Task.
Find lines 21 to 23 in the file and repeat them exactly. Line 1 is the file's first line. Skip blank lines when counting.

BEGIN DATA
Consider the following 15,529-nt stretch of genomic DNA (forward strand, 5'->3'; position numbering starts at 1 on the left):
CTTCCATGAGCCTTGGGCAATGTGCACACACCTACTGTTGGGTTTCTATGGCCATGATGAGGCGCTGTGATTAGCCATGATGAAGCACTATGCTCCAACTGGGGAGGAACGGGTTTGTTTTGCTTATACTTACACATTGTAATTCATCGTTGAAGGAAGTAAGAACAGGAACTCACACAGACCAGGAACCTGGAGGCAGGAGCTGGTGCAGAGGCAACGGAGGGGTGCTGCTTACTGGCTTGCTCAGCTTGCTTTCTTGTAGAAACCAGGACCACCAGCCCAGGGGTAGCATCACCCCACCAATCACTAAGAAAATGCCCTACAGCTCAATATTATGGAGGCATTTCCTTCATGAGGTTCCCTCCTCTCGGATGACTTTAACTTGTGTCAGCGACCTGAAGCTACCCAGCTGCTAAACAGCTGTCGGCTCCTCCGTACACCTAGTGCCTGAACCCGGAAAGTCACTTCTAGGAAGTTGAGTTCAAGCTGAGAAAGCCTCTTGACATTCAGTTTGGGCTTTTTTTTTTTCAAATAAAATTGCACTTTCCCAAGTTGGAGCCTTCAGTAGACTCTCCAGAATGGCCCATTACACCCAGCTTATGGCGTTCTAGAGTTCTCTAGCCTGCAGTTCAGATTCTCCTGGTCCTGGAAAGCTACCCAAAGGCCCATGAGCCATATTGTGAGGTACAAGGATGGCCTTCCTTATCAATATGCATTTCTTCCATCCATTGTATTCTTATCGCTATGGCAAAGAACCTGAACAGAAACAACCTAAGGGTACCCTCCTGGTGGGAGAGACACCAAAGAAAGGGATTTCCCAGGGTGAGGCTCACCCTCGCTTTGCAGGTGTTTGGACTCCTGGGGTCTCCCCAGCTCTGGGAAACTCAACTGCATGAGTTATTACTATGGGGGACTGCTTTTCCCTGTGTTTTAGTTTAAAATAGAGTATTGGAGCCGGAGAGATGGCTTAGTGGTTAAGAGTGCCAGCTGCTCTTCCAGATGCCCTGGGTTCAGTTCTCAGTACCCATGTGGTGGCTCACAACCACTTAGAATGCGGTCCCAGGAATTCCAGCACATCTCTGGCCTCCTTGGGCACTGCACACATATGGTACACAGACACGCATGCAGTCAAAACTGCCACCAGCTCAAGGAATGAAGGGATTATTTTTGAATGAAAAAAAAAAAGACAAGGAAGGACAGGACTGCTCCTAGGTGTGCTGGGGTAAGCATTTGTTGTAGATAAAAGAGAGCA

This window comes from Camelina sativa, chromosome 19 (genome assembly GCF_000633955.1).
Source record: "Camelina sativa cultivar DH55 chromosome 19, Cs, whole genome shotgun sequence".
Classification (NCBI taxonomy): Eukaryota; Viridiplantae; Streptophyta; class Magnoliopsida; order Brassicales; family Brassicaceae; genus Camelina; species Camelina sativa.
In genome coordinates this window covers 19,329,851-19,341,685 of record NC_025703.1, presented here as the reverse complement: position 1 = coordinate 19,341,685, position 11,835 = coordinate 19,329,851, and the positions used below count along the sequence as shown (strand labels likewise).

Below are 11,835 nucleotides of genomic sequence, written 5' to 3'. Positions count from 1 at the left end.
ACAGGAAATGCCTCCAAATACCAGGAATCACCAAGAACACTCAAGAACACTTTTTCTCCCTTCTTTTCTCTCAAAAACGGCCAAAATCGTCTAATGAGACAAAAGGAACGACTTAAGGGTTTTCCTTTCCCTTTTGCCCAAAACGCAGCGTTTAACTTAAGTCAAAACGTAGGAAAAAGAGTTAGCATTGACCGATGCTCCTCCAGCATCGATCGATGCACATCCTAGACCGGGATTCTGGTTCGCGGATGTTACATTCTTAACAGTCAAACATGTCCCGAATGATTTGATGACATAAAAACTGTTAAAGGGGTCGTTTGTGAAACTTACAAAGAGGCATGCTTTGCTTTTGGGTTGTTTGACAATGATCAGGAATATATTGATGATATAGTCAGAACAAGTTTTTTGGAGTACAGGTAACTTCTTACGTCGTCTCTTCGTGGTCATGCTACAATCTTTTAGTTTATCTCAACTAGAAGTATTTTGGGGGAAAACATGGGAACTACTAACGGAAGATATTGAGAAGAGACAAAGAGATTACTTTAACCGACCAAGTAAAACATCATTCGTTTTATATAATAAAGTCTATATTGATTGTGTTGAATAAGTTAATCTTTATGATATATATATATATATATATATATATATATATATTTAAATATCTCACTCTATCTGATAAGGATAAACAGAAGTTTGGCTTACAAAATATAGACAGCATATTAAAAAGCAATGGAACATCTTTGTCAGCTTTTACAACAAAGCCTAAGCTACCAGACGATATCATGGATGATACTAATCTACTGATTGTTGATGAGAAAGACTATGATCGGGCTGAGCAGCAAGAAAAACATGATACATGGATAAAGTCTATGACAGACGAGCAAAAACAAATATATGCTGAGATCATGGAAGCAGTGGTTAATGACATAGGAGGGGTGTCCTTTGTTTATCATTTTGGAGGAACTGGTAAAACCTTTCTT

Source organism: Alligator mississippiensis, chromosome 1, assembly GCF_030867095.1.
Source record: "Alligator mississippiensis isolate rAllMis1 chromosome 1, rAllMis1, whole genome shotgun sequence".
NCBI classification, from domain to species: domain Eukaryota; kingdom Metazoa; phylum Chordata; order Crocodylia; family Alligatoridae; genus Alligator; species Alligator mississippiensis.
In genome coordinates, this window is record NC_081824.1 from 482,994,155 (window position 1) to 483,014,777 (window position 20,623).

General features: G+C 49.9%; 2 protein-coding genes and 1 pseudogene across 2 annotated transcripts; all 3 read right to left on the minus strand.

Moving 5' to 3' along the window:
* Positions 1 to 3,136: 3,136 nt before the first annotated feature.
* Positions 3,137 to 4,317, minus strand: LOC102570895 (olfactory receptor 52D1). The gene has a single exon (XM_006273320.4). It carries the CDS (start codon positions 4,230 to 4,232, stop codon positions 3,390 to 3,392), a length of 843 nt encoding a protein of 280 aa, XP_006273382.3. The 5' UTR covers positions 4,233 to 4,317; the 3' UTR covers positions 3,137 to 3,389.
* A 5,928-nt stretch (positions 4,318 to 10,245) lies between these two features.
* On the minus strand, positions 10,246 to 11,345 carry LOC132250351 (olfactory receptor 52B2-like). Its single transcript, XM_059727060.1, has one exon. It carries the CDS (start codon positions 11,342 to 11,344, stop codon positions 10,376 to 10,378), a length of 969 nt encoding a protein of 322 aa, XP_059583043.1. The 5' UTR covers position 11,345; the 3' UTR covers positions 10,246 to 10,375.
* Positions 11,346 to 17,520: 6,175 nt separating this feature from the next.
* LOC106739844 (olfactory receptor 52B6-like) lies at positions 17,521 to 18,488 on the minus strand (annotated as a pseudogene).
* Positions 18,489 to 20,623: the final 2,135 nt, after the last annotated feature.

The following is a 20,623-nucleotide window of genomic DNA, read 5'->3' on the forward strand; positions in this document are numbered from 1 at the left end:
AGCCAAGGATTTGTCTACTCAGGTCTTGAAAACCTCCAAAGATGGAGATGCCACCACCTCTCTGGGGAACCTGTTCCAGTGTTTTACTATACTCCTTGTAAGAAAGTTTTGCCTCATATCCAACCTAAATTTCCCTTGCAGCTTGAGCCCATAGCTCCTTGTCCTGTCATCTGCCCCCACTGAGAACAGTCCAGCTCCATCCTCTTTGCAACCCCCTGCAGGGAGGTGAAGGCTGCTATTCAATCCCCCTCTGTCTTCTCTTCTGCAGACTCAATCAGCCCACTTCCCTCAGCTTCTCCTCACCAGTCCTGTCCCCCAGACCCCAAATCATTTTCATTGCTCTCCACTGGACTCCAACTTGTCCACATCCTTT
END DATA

* Positions 18,489 to 20,623: the final 2,135 nt, after the last annotated feature.

The following is a 20,623-nucleotide window of genomic DNA, read 5'->3' on the forward strand; positions in this document are numbered from 1 at the left end:
AGCCAAGGATTTGTCTACTCAGGTCTTGAAAACCTCCAAAGATGGAGATGCCACCACCTCTCTGGGGAACCTGTTCCAGTGTTTTACTATACTCCTTGTAAGAAAGTTTTGCCTCATATCCAACCTAAATTTCCCTTGCAGCTTGAGCCCATAGCTCCTTGTCCTGTCATCTGCCCCCACTGAGAACAGTCCAGCTCCATCCTCTTTGCAACCCCCTGCAGGGAGGTGAAGGCTGCTATTCAATCCCCCTCTGTCTTCTCTTCTGCAGACTCAATCAGCCCACTTCCCTCAGCTTCTCCTCACCAGTCCTGTCCCCCAGACCCCAAATCATTTTCATTGCTCTCCACTGGACTCCAACTTGTCCACATCCTTT